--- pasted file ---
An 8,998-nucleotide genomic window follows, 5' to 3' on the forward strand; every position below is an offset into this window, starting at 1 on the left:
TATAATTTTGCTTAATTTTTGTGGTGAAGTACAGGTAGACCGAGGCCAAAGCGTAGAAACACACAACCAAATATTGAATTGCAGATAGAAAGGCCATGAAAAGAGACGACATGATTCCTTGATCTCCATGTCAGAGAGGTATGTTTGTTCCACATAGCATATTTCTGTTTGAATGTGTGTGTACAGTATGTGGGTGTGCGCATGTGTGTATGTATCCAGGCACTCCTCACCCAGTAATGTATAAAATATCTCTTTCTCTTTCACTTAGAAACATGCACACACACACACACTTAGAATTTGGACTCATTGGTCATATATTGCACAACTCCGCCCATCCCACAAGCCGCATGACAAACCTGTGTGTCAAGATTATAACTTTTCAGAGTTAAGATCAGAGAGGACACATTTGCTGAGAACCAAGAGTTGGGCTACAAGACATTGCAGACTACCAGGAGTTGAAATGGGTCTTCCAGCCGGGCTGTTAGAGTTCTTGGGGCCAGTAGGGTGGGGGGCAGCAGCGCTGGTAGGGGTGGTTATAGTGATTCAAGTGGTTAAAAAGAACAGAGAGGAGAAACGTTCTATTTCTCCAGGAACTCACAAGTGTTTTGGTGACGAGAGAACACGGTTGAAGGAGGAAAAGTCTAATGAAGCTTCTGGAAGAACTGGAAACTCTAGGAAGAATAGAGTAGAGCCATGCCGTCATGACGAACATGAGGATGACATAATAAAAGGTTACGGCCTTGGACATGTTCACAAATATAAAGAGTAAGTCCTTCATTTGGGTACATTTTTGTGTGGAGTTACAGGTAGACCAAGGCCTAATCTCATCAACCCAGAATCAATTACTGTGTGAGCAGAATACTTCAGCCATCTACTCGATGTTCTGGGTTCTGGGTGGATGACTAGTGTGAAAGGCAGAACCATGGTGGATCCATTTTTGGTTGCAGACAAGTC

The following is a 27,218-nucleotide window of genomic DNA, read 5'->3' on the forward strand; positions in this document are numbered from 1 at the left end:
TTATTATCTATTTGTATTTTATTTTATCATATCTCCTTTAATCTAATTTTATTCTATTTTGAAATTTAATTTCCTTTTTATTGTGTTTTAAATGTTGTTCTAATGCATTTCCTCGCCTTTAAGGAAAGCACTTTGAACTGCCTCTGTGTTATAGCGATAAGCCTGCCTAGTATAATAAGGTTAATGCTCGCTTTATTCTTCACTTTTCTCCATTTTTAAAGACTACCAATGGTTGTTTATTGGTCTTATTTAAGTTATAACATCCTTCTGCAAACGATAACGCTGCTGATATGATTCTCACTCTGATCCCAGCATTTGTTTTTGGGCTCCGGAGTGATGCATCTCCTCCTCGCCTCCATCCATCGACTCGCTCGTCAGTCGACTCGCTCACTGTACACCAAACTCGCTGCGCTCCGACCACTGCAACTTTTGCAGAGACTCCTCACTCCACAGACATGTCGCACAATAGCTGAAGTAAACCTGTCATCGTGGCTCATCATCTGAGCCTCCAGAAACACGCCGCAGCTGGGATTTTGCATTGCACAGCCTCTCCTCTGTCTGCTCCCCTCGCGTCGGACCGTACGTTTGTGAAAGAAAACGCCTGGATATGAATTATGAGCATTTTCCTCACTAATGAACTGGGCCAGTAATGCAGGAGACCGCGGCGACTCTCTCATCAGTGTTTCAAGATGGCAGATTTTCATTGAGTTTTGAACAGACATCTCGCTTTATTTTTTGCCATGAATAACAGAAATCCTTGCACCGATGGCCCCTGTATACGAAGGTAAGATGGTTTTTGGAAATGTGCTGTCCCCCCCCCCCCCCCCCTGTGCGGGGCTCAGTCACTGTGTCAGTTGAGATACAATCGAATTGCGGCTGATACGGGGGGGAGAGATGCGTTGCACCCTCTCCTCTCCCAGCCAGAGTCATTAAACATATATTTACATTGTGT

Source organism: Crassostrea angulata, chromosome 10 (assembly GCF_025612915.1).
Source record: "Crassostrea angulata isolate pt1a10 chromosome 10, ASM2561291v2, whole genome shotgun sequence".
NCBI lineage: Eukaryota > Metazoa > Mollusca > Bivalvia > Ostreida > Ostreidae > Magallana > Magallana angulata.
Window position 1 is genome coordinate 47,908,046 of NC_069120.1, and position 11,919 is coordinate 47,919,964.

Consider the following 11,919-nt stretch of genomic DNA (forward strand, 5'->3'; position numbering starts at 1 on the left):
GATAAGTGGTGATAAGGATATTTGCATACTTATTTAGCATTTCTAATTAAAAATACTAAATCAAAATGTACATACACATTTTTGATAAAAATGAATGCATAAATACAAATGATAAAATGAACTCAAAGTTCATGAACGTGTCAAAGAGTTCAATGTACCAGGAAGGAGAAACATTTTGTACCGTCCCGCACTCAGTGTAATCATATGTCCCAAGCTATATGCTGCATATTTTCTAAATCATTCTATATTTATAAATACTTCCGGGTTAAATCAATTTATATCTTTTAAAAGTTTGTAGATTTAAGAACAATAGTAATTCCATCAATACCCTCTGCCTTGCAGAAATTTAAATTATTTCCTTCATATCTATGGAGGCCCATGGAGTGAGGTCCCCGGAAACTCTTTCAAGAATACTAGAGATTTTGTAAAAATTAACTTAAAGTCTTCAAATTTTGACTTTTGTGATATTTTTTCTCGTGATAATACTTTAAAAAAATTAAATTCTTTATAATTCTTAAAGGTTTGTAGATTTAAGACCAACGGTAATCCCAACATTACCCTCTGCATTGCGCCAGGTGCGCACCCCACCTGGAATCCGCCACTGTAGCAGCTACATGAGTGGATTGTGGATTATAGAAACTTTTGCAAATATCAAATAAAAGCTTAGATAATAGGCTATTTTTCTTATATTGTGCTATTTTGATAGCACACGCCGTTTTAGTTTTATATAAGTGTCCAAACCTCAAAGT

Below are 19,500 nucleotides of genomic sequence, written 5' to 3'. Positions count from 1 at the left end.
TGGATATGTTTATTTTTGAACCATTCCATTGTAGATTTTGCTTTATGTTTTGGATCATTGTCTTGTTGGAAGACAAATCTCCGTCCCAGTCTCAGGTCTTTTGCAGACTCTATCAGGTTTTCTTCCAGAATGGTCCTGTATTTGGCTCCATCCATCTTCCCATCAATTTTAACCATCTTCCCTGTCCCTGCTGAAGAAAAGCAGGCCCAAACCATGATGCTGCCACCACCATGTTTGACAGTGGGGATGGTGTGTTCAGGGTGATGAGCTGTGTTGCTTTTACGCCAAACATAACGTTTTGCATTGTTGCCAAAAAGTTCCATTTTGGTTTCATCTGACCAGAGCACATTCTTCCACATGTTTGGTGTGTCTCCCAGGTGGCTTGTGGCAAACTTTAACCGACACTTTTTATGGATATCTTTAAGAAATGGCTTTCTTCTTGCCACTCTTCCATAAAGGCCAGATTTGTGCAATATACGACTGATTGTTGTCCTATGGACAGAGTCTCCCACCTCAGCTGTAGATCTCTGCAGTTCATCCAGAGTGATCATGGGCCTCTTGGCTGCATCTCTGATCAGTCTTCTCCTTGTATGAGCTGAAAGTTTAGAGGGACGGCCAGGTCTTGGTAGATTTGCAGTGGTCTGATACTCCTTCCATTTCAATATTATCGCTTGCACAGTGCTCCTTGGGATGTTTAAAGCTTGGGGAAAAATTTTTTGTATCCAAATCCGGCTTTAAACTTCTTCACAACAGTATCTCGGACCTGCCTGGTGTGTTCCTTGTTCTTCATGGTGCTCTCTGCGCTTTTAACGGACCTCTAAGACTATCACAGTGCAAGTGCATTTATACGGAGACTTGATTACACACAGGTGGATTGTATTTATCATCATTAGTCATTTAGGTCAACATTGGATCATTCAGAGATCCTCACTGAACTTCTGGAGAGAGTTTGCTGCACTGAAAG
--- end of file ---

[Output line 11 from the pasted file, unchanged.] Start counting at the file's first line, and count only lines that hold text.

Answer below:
Below are 19,500 nucleotides of genomic sequence, written 5' to 3'. Positions count from 1 at the left end.